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Discussion to generate 'questions, curiosities' about responsibility

October 22, 2008

The event title is intriguing – “Responsible? Schwarzeneggar, Libraries, Slaves, Insurance, Melville.”  The discussion is multi-faceted – arising primarily from the work of keynote speaker Eric Wertheimer in the cultural history of American insurance.

The presentation and a reception immediately following are scheduled Tuesday, Oct. 28, at Arizona State University’s West campus, the University Center Building (UCB) 240.  “Responsible?” takes place from 6-7:15 p.m., while the reception is scheduled from 7:15-8:30 p.m. It is free to the public.

Presented by Barrett, The Honors College, “Responsible?” speculates about the roles of academia, corporate America, and the political state in the work of public memory, according to Wertheimer, a professor of English and American studies in ASU’s New College of Interdisciplinary Arts and Sciences.

“Insurance, both as a historical and representational artifact, and as an object of historical research, teaches us how slippery the idea of responsibility can be,” says Wertheimer, whose 2006 book, “Underwriting: the Poetics of Insurance in America, 1722-1872 (Stanford University),” explores the cultural history of insurance in this country through the writings of five American authors of the 18th and 19th centuries – Benjamin Franklin, Phillis Wheatley, Noah Webster, Herman Melville and Ralph Waldo Emerson.  “The history of insurance demonstrates that responsibility’s sources are tough to exhume and hard to disentangle; whatever its genesis and current incarnation, responsibility is difficult to fulfill.”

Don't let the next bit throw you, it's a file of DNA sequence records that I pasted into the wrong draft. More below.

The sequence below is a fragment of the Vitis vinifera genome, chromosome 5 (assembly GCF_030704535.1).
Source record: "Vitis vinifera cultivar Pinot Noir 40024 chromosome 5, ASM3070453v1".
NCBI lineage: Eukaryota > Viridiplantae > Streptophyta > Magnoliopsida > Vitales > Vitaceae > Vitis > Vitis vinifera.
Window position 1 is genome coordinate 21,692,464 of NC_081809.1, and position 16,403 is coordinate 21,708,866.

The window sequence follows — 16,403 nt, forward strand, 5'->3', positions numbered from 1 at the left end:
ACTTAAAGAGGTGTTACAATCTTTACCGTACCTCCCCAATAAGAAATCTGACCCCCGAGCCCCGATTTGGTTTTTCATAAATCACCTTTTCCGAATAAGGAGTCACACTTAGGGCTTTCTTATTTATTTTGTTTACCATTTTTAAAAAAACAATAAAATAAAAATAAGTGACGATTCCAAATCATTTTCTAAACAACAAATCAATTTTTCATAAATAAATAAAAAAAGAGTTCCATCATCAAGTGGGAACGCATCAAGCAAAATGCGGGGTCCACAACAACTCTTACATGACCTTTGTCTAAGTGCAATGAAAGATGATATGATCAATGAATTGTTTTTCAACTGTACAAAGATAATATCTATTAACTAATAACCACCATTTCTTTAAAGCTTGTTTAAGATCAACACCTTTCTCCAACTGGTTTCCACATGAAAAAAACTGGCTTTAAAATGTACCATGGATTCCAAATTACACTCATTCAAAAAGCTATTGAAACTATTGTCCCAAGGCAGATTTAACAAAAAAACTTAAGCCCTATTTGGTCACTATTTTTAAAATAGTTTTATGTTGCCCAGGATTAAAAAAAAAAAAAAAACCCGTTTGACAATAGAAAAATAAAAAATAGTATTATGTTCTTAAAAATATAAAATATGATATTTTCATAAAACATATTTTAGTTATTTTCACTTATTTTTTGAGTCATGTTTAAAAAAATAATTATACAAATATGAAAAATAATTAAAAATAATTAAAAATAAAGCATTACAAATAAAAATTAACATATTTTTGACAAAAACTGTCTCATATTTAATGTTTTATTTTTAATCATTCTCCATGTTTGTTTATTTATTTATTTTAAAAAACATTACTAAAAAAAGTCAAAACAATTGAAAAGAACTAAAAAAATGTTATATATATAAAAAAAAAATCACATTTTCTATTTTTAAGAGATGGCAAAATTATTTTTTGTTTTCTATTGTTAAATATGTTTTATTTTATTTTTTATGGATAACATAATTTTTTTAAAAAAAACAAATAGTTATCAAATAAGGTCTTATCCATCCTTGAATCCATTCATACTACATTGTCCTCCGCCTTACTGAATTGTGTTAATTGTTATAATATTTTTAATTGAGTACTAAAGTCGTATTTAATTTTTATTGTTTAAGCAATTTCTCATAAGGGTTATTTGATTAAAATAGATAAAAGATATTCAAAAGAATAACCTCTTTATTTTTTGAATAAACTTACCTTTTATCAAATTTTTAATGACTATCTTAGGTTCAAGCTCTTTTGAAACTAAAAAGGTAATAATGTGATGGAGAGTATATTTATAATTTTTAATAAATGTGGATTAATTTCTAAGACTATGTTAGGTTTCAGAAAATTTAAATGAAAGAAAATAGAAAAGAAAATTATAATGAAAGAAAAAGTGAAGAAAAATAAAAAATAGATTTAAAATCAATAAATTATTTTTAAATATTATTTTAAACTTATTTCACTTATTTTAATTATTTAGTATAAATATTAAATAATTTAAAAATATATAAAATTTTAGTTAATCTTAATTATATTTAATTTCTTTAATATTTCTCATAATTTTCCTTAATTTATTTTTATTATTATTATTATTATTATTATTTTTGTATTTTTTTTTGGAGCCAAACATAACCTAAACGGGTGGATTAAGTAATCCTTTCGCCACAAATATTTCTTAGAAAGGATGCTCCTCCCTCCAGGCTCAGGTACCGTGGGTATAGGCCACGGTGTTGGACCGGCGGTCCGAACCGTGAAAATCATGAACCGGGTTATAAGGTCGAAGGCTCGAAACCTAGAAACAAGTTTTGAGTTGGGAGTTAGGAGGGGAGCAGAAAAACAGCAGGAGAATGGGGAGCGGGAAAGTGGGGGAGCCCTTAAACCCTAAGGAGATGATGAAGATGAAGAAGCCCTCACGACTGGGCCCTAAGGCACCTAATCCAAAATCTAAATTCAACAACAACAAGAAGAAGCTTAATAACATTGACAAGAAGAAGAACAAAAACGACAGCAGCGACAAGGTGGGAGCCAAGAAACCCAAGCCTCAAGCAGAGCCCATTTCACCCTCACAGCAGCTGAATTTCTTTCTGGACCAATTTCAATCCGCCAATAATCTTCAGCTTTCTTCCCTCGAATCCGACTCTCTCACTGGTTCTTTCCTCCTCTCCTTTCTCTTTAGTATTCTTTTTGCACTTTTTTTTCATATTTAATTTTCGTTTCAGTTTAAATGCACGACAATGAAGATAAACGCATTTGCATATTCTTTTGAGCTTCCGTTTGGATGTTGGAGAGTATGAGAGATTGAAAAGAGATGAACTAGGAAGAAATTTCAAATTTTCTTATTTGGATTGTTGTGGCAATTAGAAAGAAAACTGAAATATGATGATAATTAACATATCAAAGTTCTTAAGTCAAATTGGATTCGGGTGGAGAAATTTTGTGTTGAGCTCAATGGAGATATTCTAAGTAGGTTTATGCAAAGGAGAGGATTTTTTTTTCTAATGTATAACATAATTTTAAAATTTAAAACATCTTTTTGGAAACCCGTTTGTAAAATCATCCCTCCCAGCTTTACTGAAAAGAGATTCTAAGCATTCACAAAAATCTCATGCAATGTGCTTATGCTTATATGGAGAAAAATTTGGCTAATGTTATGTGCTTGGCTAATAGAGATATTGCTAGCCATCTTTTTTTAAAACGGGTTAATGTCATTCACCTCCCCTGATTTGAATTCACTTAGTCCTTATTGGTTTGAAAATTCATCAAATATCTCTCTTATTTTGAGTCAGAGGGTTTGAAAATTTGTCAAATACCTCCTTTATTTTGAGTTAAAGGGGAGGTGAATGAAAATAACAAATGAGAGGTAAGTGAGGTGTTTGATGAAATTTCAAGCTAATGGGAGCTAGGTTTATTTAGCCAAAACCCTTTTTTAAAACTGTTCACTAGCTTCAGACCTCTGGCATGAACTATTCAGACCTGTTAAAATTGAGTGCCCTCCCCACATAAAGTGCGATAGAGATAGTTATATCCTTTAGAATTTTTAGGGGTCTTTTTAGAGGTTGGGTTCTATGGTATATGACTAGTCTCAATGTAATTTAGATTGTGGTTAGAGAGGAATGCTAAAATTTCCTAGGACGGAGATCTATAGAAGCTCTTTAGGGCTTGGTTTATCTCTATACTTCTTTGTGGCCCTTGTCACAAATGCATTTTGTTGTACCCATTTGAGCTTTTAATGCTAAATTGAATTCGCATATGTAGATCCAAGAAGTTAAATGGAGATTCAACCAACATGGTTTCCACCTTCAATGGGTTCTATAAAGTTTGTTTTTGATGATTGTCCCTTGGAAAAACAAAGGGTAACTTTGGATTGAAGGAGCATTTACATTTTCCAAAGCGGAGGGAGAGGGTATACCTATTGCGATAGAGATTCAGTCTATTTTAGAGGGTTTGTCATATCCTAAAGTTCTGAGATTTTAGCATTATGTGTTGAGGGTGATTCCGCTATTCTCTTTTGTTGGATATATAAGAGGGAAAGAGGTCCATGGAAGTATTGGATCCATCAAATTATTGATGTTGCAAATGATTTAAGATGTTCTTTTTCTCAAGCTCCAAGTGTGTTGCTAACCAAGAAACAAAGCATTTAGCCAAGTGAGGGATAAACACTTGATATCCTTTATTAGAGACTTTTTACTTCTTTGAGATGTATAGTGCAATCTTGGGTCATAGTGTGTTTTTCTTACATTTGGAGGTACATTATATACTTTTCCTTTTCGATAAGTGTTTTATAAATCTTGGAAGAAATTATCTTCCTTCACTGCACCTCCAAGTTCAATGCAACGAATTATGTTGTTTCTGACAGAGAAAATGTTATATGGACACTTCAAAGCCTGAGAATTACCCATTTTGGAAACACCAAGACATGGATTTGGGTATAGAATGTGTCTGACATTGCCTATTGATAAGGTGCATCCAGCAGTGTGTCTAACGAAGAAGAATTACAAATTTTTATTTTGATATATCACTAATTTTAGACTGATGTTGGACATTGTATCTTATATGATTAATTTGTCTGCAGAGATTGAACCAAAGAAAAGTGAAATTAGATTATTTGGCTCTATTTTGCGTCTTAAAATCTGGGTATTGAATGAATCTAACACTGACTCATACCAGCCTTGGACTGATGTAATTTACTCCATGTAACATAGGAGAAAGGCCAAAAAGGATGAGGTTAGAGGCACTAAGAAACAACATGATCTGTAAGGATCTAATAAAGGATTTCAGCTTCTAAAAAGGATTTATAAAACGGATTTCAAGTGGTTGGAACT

The presentation’s intriguing title comes from the multi-faceted approach to the single topic of insurance.

“I draw on a diverse set of explanatory flashpoints,” says Wertheimer.  “I will be discussing the etymology of the word ‘whereas,’ as well as California’s recent attempt to hold present-day insurance companies accountable for their predecessors’ involvement in insuring slave cargoes, the suspicions of corporate archivists, and the fiction of Herman Melville.

“I argue that responsibility’s elusiveness is a product of the tensions built into the figure of the ‘socialized individual,’ whose every decision involves calculations and calibrations related to the various and obsessive measurements of inward gain and outward protection.”

In addition to “Underwriting,” Wertheimer authored “Imagined Empires: Incas, Aztecs, and the New World of American Literature,” (Cambridge University Press, 1998) and has published numerous articles on topics in early and nineteenth century American literature in American Literature, Early American Literature, Nineteenth Century Literature, and Arizona Quarterly. Wertheimer’s teaching and research interests encompass early- and nineteenth-century American literature and culture, cultural and literary theory, popular political discourses, new media, and poetry.

For additional information about “Responsible?” contact Barrett, The Honors College at (602) 543-3410.